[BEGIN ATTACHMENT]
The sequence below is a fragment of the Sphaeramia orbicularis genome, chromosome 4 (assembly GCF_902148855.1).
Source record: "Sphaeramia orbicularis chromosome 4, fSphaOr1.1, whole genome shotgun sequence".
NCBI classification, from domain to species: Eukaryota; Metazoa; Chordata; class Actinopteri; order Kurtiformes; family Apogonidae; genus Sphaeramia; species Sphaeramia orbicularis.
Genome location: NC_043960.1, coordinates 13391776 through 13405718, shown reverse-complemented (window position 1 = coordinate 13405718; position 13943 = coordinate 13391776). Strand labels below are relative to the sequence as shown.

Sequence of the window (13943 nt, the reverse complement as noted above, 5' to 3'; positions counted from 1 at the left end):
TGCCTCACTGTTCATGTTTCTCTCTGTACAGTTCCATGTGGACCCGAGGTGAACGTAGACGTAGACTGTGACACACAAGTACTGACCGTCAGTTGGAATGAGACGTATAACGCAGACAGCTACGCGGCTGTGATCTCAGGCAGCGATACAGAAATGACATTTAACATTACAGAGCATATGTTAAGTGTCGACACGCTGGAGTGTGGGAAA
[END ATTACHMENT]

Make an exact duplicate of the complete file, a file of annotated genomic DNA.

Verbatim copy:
The sequence below is a fragment of the Sphaeramia orbicularis genome, chromosome 4 (assembly GCF_902148855.1).
Source record: "Sphaeramia orbicularis chromosome 4, fSphaOr1.1, whole genome shotgun sequence".
NCBI classification, from domain to species: Eukaryota; Metazoa; Chordata; class Actinopteri; order Kurtiformes; family Apogonidae; genus Sphaeramia; species Sphaeramia orbicularis.
Genome location: NC_043960.1, coordinates 13391776 through 13405718, shown reverse-complemented (window position 1 = coordinate 13405718; position 13943 = coordinate 13391776). Strand labels below are relative to the sequence as shown.

Sequence of the window (13943 nt, the reverse complement as noted above, 5' to 3'; positions counted from 1 at the left end):
TGCCTCACTGTTCATGTTTCTCTCTGTACAGTTCCATGTGGACCCGAGGTGAACGTAGACGTAGACTGTGACACACAAGTACTGACCGTCAGTTGGAATGAGACGTATAACGCAGACAGCTACGCGGCTGTGATCTCAGGCAGCGATACAGAAATGACATTTAACATTACAGAGCATATGTTAAGTGTCGACACGCTGGAGTGTGGGAAA